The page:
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ELECTORAL (AMENDMENT) ACT: SUPREME COURT ADJOURNS MALAMI’S CASE TO THURSDAY

The Supreme Court of Nigeria has adjourned the hearing in the suit filed by President Muhammadu Buhari and the Attorney General of the Federation (AGF) and Minister of Justice, Abubakar Malami to Thursday, May 19, 2022.

Buhari and Malami had taken the National Assembly before the Supreme Court over Section 84 (12) of the Electoral (Amendment) Act, 2022.

The law bars political appointees like Malami from seeking elective public office or voting as delegates in a party primary unless they resign their positions.

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President Buhari and Malami had in the suit marked SC/CV/504/2022 and filed on April 29, 2022, removed the clause in the electoral act.

Both of them told the apex court that the Section 84 (12) of the Electoral (Amendment) Act, 2022 is inconsistent with the provisions of sections 42, 65, 66, 106, 107, 131, 137, 147, 151, 177, 182, 192 and 196 of the Constitution of Federal Republic of Nigeria, 1999, (as amended), as well Article 2 of the African Charter on Human and People and Peoples Rights.

They are, therefore seeking an order of the court to strike out the section of the Act, which they said was inconsistent with the nation’s constitution.

Buhari while signing the amended bill into law on February 25 had urged the parliament to expunge Clause 84(12) of the Act.

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The clause reads: “No political appointee at any level shall be a voting delegate or be voted for at the convention or congress of any political party for the purpose of the nomination of candidates for any election.”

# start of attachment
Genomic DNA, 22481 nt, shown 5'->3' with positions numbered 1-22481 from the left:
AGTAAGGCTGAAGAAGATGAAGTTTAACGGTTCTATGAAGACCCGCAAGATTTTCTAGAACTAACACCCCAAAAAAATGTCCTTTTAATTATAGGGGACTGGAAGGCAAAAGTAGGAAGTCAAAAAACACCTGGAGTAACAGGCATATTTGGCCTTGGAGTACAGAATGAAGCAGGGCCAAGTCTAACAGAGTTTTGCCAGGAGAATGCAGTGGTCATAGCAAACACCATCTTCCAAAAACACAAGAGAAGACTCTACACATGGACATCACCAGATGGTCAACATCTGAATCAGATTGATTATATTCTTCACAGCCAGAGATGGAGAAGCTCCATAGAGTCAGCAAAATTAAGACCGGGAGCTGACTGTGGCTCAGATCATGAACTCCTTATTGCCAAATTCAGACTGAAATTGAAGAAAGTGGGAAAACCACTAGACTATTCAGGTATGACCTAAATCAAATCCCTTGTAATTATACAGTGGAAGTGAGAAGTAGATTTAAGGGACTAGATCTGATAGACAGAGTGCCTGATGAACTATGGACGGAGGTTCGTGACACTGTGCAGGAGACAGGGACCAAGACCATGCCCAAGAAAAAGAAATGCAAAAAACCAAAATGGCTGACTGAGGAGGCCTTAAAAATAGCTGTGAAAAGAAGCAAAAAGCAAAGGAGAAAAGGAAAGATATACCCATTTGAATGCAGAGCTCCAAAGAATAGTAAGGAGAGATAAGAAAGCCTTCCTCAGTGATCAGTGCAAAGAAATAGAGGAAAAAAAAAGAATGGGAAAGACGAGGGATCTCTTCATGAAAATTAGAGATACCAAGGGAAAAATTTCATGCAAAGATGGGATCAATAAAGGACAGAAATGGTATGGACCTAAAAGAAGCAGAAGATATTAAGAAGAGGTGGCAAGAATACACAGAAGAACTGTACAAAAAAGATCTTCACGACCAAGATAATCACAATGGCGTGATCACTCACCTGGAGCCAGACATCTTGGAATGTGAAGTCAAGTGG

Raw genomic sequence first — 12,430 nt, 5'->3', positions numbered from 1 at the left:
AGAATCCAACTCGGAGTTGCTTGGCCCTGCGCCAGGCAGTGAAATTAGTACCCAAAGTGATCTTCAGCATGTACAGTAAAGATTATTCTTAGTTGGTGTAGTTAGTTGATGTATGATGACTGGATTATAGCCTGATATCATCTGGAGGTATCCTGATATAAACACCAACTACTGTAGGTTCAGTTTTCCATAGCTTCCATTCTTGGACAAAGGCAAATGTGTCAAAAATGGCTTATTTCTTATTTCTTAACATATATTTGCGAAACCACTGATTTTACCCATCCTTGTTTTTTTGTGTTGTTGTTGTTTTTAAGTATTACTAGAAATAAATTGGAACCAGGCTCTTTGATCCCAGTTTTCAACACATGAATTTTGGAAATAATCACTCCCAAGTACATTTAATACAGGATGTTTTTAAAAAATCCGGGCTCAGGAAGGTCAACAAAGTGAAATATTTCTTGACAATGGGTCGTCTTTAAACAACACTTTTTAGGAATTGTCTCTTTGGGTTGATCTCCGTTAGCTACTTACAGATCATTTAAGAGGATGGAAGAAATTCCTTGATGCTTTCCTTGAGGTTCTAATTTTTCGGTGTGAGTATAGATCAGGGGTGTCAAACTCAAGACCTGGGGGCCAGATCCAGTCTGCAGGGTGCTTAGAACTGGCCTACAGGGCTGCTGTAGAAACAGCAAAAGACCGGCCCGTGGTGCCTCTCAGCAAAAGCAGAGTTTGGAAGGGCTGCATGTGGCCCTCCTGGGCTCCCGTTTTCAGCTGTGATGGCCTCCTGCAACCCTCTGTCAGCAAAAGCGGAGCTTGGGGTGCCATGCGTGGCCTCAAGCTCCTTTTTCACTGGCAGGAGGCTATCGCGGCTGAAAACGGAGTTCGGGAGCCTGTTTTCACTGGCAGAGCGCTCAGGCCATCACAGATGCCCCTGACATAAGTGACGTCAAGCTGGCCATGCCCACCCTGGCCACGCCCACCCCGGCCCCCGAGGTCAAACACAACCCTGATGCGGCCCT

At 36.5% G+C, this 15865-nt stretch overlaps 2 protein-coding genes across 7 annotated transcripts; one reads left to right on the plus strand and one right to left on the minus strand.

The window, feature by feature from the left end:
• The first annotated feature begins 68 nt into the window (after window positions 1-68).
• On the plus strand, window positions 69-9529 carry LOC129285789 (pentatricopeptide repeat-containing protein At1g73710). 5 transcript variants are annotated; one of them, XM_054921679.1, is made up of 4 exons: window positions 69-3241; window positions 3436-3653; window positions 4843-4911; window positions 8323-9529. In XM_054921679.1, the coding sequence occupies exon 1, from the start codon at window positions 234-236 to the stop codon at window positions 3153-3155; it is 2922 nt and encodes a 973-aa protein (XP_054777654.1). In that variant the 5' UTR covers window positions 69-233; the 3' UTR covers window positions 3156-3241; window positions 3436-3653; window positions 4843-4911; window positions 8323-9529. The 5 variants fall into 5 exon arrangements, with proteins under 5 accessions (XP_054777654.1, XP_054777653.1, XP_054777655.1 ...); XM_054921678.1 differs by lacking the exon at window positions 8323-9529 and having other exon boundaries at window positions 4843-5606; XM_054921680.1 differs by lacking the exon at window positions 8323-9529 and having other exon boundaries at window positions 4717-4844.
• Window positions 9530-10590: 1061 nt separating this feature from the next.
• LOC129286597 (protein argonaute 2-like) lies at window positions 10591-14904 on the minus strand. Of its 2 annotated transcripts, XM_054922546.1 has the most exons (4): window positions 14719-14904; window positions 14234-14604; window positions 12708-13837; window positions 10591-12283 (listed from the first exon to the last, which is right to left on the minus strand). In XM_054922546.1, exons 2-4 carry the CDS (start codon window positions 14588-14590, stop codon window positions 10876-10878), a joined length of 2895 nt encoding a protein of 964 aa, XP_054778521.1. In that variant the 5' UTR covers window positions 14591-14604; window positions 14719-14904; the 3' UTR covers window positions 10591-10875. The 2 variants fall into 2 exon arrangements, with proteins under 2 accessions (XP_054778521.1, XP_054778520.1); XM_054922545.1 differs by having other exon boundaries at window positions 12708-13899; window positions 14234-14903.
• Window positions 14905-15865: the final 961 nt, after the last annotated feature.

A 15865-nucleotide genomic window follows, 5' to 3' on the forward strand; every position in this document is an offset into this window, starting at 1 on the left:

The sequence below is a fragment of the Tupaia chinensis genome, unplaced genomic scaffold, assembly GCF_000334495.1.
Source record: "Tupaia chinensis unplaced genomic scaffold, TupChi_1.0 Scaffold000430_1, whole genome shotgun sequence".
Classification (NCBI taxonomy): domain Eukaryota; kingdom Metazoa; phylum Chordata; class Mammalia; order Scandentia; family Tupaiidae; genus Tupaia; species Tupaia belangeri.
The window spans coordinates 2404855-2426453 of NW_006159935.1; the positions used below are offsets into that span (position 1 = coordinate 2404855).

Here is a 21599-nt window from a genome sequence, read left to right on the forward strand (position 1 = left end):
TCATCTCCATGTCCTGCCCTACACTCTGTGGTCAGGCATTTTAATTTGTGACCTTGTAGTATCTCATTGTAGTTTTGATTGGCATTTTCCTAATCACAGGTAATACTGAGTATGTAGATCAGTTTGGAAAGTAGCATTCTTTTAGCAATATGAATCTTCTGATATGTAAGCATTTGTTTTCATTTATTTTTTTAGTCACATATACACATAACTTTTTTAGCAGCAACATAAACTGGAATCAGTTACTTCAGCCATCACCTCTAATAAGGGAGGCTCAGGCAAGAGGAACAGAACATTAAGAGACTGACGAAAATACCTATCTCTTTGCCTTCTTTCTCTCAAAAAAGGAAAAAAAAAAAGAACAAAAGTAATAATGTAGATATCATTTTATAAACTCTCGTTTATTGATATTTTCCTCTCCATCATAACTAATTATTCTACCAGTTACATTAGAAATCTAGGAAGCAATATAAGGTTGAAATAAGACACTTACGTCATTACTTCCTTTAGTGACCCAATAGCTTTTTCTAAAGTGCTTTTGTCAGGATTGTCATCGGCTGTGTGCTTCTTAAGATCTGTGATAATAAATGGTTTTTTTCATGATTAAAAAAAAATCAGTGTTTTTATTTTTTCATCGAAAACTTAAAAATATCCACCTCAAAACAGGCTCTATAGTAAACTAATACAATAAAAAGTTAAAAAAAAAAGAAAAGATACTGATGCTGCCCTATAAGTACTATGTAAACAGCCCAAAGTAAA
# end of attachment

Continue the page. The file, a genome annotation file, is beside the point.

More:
In March, both chambers of the National Assembly rejected the President’s request to amend the clause in the electoral act.

Subsequently, the Attorney-General boasted that the Nigerian government would consider all other options available before taking a position on the matter.

In the suit marked SC/CV/504/2022 and filed on April 29, 2022, with the National Assembly as the sole Defendant, Buhari and Malami are seeking an order of the court to strike out the section of the Act, in which they said was inconsistent with the nation’s constitution.

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The duo told the apex court that the Section 84 (12) of the Electoral (Amendment) Act, 2022 is inconsistent with the provisions of sections 42, 65, 66, 106, 107, 131, 137, 147, 151, 177, 182, 192 and 196 of the Constitution of Federal Republic of Nigeria, 1999, (as amended), as well Article 2 of the African Charter on Human and People and Peoples Rights.

They added that the Nigerian constitution already provides qualification and disqualification for the offices of the President and Vice President, Governor and Deputy Governor, Senate and House of Representatives, House of Assembly, Ministers, Commissioners and Special Advisers.

(as amended), as well Article 2 of the African Charter on Human and People and Peoples Rights and the same is null and void by reason of its inconsistency.

 

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